Verbal style versus nominal style
Nominal constructions are often found in technical or official language as well as in scientific texts. The nominal style is concise and avoids using subordinate clauses. But nevertheless, it is still seen as less reader-friendly. If you want your texts to be more attractive, we would recommend using a verbal style. It’s more lively as verbs bring movement into texts, making them more attractive and more reader-friendly. Furthermore, sentences using a verbal style are usually simpler to understand than nominal constructions.
N: The company’s gain in market share was the result of its investing significant amounts of money into the development of its new product range.
V: The company gained market share because it invested significant amounts of money into developing its new product range.
N: We will carry out a review of the text.
V: We will review the text.
Short sentences and simple sentence structure
Do you sometimes find sentences that are so long you have to read them several times to understand their meaning? While you’re writing, think about how you can put what you want to say into a short sentence: long sentences full of subordinate clauses and lots of punctuation are difficult to read and often obscure the message. That does not, however, mean you should only use short sentences. Variation is the key: short sentences give the text a bit of speed, long sentences slow things down.
Active versus passive
If you use the active voice, the attention is on the person doing the action – the agent – whereas the agent is often missing if a text is written in the passive voice. Passive constructions can often be rigid and aren’t very lively. In the following examples, both the passive and the active sentence actually say the same thing. But in the active sentences it is clear who is responsible for the action. This ensures customer proximity and confidence.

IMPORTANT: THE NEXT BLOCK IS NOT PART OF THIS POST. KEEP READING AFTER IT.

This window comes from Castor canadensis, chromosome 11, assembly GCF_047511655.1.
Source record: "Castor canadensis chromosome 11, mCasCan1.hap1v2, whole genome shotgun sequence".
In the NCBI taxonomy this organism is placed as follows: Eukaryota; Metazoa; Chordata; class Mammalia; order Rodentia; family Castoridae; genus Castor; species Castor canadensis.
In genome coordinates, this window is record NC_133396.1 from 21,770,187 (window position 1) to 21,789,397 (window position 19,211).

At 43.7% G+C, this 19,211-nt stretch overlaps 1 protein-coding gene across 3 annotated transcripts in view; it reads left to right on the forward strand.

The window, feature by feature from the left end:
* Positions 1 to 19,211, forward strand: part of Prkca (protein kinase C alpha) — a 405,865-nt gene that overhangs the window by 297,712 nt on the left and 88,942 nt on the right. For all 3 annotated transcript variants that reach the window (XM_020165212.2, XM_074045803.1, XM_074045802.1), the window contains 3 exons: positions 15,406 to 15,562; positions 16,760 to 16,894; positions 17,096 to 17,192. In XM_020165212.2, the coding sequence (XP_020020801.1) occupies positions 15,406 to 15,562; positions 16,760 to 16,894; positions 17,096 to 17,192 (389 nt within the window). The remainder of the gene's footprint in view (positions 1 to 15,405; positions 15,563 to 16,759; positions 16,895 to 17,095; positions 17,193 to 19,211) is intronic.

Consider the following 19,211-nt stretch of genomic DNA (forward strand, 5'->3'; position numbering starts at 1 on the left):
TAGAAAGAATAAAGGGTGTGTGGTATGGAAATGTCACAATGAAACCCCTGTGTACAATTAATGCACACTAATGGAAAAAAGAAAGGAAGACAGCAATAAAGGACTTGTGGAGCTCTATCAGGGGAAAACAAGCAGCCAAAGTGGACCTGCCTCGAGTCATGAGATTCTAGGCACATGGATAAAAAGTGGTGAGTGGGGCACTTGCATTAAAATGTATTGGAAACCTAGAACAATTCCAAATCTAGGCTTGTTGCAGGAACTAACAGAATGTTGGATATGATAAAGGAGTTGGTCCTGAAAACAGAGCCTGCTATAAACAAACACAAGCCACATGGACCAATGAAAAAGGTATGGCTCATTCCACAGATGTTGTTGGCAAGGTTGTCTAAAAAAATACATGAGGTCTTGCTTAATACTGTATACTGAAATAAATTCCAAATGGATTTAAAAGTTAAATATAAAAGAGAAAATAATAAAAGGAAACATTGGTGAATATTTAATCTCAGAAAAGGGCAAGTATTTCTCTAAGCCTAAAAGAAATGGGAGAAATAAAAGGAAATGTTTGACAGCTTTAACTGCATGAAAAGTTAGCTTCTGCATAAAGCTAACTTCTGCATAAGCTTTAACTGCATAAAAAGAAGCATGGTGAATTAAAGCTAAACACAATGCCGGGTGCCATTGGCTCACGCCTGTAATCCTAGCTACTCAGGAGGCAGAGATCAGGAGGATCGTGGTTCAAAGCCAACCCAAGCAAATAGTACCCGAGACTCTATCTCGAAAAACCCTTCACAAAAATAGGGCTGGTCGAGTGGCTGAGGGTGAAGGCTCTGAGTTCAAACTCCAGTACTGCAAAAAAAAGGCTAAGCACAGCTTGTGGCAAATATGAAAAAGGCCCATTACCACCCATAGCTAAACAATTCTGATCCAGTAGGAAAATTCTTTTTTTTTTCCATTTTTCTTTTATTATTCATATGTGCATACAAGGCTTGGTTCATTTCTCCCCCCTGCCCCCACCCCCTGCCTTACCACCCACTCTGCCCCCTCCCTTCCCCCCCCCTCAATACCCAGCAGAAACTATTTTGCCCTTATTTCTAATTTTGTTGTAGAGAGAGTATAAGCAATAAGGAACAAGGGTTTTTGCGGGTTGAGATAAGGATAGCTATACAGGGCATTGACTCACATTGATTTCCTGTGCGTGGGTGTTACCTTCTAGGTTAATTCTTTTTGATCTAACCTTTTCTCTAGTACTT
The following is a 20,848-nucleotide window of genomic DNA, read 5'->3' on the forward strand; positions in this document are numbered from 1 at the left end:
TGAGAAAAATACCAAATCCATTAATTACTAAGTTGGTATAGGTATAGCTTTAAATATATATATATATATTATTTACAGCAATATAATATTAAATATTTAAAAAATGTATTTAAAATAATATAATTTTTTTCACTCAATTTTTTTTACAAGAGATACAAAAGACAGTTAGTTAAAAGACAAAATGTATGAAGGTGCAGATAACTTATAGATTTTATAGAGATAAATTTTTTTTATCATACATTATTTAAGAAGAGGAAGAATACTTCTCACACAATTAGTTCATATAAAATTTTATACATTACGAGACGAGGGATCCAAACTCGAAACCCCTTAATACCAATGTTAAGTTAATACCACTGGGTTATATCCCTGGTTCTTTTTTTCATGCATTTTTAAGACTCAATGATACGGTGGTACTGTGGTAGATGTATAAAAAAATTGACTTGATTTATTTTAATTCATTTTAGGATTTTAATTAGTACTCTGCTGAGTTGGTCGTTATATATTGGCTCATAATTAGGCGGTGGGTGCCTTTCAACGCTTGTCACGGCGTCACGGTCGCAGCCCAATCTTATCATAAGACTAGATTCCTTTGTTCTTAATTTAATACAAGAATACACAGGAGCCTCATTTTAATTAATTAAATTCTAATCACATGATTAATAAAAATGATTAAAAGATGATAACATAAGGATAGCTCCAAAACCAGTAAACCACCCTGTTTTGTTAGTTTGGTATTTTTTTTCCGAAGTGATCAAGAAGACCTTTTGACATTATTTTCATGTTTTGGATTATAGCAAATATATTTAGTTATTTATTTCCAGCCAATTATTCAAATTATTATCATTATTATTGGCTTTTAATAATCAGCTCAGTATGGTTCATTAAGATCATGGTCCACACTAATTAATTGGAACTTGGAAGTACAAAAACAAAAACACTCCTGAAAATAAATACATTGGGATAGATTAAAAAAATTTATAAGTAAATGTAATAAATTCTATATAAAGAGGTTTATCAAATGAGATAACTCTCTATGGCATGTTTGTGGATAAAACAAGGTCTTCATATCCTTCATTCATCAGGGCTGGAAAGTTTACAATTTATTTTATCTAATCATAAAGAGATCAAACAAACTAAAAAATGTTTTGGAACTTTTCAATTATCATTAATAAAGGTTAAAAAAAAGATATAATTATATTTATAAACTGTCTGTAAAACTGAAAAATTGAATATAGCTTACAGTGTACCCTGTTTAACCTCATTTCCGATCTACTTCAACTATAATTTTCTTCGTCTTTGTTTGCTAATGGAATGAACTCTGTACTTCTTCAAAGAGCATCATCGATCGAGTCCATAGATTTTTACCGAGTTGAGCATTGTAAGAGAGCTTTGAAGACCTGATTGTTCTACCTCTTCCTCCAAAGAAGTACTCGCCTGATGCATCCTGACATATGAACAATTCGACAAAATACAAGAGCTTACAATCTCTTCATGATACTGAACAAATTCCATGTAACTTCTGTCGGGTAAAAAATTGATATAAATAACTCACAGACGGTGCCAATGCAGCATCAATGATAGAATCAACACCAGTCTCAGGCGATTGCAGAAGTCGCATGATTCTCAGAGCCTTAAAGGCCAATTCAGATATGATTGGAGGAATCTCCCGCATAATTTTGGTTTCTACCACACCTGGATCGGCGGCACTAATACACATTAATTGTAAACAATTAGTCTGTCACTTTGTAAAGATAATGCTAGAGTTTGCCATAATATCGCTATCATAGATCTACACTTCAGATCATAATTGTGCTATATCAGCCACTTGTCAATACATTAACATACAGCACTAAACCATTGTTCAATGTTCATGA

P: The text was checked and corrected.
A: The editor checked and corrected the text.
P: The instructions were implemented incorrectly.
A: We implemented your instructions incorrectly.
Try to avoid impersonal constructions with “one” if you are writing a text intended for a customer. The use of “one” as an impersonal pronoun may be gender-neutral, but often seems stilted and old-fashioned. Addressing a person directly and using “you” is both more friendly and more natural.
Build up suspense
It may sound absurd or even inappropriate to use suspense in a company’s website text or a business e-mail. But these texts also benefit from a certain degree of suspense and a common thread running through them. Think about the main message of your text and create suspense by using this message as the climax of the particular communication.
Grammar and spelling
Naturally, anything you write should be grammatically correct without any spelling mistakes. If a text is full of typing errors, incorrect tenses and a bizarre use of punctuation, readers will shake their heads in amazement before condemning it to the paper bin. Make sure your text is correct while you are working on it. Assigning the correct language in MS Word gives you access to the appropriate spell check function which underlines problem areas while you are writing. MS Outlook also has a spell check function, which should be used before you send off an e-mail. And if you are in doubt, consult a dictionary. Four eyes will always see more than two. Give your text to another person to read and ask for their feedback. If you are working on a text for a long time, you will eventually become “text-blind” and no longer see even the most obvious mistakes.
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